April Treasure of the Month
Incense burners, China, mid-Qing Dynasty, probably Qianlong period (1736-1795)
These spectacular pagoda-shaped incense burners are decorated with cloisonné enamel – an ancient decorating technique that became popular in China in the 14th Century, and remains so today. Their decorative motifs depict dragons, the character for longevity (shou), and various flowers and birds. They were probably made in the Imperial workshops, at the end of the Qianlong Emperor’s reign, for use in a palace. The four-clawed dragon incorporated in the pierced gilt panels suggests that they might have been intended for the princes or nobles. The five-clawed dragon was restricted to the emperor.
Incense was used in a variety of contexts in China: In temples it was an aid to meditation and prayer; it was employed to scent houses and palace halls; and scholars used it when practising activities such as calligraphy and music. Incense was commonly formed into sticks that were placed in beds of sand and burnt in vessels. The incense smoke would then escape through the holes.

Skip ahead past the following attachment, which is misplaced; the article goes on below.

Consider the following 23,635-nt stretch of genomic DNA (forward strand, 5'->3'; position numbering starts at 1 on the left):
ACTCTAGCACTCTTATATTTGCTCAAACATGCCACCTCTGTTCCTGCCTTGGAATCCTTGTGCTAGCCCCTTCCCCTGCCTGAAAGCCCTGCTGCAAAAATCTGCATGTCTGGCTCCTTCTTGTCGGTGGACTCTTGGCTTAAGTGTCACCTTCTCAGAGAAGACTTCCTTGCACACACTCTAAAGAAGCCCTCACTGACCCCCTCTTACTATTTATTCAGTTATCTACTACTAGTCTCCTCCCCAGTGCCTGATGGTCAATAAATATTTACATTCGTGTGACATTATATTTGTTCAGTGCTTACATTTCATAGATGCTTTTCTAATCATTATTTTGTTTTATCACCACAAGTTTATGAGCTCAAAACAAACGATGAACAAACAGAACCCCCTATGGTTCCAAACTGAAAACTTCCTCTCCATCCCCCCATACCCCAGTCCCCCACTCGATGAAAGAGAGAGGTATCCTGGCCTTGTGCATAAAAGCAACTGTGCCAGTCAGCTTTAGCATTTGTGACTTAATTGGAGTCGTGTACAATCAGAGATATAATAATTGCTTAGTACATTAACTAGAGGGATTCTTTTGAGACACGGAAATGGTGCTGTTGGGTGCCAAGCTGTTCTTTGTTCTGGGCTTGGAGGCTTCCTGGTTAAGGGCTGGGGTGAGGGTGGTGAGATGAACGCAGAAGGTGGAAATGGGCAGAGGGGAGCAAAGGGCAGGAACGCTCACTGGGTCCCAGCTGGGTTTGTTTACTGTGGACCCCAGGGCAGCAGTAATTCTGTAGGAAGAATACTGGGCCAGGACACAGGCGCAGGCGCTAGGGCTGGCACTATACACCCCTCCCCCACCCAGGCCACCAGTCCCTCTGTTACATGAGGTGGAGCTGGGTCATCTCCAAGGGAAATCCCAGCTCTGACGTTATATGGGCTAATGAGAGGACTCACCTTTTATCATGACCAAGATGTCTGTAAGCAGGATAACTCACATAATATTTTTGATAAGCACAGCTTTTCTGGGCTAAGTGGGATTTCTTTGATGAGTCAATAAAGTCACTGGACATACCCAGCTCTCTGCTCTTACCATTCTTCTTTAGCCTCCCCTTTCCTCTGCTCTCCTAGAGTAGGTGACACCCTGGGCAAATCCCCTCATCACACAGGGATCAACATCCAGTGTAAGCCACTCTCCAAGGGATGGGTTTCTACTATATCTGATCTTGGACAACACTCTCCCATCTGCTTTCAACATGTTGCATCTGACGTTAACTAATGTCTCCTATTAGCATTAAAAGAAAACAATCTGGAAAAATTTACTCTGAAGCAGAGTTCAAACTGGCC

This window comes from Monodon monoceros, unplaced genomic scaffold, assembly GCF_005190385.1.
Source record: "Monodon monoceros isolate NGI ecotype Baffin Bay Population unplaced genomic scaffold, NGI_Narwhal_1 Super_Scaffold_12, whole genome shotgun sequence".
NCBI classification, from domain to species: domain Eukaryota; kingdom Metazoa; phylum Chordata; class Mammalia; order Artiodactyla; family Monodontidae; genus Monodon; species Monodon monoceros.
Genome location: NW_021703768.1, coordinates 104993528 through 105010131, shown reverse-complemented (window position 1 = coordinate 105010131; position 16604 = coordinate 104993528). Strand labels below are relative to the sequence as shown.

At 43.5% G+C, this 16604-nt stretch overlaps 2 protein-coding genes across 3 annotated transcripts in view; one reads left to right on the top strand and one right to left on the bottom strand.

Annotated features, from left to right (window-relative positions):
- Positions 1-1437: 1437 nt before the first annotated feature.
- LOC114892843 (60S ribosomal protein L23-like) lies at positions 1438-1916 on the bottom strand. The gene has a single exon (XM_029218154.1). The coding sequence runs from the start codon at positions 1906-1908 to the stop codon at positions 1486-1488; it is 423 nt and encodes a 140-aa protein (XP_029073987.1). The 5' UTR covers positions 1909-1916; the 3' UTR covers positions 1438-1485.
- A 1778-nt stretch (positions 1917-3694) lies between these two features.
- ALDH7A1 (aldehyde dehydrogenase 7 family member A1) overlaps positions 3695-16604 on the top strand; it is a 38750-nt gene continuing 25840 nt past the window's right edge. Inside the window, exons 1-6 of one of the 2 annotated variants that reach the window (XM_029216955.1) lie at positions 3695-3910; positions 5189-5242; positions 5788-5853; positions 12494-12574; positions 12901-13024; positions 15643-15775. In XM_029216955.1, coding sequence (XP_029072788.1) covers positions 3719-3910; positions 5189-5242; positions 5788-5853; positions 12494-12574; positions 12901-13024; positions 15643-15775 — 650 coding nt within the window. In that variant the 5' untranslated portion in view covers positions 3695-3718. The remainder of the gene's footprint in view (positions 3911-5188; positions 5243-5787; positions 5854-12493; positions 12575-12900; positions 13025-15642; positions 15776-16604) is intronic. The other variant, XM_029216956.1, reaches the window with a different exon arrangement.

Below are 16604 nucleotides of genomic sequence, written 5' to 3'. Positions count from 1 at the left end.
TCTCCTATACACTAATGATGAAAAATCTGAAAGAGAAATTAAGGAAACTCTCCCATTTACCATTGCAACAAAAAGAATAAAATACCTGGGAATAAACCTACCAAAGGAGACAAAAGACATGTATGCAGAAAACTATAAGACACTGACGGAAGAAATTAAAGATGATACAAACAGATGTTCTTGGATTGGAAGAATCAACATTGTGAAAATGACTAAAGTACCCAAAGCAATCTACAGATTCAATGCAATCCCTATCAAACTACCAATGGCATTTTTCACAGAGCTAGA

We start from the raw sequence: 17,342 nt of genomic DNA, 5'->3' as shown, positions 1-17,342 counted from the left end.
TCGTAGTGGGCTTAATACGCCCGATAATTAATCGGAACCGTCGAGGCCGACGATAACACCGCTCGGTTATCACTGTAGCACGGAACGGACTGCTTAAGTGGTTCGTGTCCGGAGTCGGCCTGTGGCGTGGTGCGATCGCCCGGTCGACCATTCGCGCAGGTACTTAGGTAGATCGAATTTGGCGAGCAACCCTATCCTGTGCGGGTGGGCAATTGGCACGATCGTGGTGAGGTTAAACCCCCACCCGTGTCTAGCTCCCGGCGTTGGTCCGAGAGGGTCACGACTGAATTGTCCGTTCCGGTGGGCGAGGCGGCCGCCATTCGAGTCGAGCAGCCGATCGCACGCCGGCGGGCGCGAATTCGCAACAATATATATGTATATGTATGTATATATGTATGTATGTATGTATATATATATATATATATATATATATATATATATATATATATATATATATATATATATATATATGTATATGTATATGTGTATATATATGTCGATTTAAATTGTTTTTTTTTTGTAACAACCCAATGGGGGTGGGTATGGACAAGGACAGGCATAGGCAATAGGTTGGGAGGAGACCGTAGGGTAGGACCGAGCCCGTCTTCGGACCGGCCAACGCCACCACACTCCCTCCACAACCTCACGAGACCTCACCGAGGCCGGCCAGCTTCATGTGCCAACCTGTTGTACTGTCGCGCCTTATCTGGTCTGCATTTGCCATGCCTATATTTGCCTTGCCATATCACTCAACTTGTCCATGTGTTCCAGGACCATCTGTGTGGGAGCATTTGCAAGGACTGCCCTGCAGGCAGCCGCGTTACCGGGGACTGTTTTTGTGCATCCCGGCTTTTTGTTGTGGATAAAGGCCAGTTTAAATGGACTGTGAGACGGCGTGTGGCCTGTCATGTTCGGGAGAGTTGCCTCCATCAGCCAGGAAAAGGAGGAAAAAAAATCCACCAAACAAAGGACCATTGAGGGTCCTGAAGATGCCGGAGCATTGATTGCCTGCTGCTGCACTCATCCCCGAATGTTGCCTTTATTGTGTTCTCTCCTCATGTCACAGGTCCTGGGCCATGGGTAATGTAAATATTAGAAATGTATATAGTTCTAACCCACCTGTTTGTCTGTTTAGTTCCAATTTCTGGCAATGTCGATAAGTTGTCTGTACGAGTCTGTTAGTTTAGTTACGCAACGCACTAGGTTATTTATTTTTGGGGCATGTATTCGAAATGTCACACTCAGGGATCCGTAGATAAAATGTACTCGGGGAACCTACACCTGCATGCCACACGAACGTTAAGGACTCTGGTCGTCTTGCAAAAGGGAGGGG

The provenance of this pair is unfortunately unknown, but a recently-discovered photograph revealed that they were in Hong Kong around 1869-70 in the Landstein collection. This probably refers to William Rudolph Landstein (1840-1881), a Polish businessman who established Landstein & Company in Hong Kong in 1865. The company developed business with Indochina, including the transport of rice and cotton from Saigon. We do not know when the burners found their way to the Wallace Collection, however they must have been acquired by Sir Richard Wallace (1818-1890), who inherited the 4th Marquess of Hertford’s art collection in 1870. Wallace was a keen collector of Chinese art, although today only a small group of Chinese works remains in the collection.